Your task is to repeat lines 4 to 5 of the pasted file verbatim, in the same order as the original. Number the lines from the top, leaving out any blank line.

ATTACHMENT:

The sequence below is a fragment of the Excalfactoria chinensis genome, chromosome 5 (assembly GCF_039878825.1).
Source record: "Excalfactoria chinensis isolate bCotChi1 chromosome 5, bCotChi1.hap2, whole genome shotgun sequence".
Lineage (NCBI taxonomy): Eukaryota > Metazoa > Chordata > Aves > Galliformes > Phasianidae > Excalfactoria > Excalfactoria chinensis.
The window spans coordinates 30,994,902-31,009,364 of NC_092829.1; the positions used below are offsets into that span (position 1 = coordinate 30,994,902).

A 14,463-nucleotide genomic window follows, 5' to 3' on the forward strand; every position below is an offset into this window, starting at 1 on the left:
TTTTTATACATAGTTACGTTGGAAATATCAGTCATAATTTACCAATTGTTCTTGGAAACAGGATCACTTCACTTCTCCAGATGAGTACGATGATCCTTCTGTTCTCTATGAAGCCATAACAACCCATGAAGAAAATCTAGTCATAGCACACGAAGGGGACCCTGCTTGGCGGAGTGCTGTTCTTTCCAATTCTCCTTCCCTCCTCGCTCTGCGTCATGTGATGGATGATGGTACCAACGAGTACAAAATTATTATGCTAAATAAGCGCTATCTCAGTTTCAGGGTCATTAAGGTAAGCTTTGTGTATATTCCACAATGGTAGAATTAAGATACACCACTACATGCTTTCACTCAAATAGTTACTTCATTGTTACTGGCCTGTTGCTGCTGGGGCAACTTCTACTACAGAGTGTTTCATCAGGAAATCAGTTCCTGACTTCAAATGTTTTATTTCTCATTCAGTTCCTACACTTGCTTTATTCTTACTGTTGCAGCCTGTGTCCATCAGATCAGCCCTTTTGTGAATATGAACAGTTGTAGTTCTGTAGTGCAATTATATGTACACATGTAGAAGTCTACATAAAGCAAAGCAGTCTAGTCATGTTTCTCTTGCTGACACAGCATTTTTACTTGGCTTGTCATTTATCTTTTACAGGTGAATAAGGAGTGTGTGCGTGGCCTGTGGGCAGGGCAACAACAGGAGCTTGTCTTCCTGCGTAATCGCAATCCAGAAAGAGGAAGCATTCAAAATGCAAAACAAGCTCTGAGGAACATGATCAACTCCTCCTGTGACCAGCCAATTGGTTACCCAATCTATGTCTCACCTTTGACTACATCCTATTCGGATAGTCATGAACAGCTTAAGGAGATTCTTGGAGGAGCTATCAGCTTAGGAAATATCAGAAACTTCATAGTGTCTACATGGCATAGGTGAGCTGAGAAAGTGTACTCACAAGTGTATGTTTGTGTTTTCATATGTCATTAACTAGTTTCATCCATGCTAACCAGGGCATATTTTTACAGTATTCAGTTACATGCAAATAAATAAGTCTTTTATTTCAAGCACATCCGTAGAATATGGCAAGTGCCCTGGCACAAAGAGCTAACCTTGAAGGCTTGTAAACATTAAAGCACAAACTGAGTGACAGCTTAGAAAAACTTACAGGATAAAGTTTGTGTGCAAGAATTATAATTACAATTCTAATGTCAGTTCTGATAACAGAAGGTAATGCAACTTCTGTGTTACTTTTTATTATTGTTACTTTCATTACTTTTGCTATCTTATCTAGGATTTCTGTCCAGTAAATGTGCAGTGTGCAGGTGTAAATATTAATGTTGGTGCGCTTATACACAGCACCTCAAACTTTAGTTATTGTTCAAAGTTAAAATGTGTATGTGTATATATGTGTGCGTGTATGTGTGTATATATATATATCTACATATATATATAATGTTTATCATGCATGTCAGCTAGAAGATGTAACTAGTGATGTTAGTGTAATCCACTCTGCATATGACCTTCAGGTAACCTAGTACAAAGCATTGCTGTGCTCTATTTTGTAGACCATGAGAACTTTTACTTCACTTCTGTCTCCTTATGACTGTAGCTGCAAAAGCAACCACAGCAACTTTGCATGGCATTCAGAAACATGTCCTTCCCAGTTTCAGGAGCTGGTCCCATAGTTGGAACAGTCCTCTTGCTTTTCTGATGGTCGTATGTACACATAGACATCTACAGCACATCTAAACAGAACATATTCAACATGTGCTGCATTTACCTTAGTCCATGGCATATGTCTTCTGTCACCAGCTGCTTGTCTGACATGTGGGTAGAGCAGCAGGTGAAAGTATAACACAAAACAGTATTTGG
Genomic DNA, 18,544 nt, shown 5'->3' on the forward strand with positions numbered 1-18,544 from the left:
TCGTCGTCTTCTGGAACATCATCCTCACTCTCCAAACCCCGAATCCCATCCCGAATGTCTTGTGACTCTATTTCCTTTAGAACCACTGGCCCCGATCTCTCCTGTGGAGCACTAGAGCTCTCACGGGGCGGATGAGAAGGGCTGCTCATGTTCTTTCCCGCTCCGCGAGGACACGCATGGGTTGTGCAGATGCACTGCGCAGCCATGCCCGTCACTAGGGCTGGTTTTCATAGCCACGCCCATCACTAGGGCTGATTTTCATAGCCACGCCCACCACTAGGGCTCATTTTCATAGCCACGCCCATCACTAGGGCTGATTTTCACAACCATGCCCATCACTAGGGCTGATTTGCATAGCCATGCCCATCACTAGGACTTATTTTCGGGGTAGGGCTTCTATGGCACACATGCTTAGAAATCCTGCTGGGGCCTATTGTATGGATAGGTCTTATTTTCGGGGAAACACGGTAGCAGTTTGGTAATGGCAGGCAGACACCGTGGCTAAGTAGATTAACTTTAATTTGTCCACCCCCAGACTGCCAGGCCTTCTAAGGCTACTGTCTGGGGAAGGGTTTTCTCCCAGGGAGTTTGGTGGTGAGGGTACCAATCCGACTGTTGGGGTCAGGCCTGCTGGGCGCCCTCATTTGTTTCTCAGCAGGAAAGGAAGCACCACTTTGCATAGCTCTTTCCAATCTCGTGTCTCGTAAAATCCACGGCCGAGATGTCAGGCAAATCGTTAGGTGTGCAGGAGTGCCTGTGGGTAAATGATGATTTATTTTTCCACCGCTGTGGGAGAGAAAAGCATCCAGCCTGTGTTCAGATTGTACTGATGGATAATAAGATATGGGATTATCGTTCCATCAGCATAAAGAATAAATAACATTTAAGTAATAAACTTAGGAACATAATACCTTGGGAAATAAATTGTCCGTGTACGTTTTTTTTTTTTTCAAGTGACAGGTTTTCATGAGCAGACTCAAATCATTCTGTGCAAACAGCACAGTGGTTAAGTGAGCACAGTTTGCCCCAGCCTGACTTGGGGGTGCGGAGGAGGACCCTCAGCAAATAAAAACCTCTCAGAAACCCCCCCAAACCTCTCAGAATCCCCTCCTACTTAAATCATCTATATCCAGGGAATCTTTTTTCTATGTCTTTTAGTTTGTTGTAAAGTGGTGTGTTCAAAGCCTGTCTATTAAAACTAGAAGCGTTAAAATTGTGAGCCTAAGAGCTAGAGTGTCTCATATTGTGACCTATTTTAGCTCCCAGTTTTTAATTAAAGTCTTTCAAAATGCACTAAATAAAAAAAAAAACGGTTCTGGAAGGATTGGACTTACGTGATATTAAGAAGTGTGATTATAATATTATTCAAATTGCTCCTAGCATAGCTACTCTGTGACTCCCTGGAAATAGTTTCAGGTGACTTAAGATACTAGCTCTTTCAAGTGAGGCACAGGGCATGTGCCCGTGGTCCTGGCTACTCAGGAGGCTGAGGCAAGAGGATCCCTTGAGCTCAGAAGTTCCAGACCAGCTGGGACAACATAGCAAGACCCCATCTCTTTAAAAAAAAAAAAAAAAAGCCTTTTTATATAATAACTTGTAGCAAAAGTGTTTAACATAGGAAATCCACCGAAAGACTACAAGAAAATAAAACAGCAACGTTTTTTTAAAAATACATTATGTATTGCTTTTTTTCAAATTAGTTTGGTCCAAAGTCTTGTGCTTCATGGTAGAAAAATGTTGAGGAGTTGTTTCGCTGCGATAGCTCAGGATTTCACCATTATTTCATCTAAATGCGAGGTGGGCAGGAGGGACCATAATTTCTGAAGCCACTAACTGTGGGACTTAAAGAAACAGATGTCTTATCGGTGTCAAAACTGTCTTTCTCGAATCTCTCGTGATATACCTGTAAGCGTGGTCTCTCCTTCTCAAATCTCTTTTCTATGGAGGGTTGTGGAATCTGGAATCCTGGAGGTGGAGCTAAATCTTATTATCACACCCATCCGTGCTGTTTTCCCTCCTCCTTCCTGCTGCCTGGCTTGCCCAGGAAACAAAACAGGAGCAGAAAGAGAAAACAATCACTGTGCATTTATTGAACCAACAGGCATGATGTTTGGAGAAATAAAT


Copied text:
The window spans coordinates 30,994,902-31,009,364 of NC_092829.1; the positions used below are offsets into that span (position 1 = coordinate 30,994,902).

A 14,463-nucleotide genomic window follows, 5' to 3' on the forward strand; every position below is an offset into this window, starting at 1 on the left: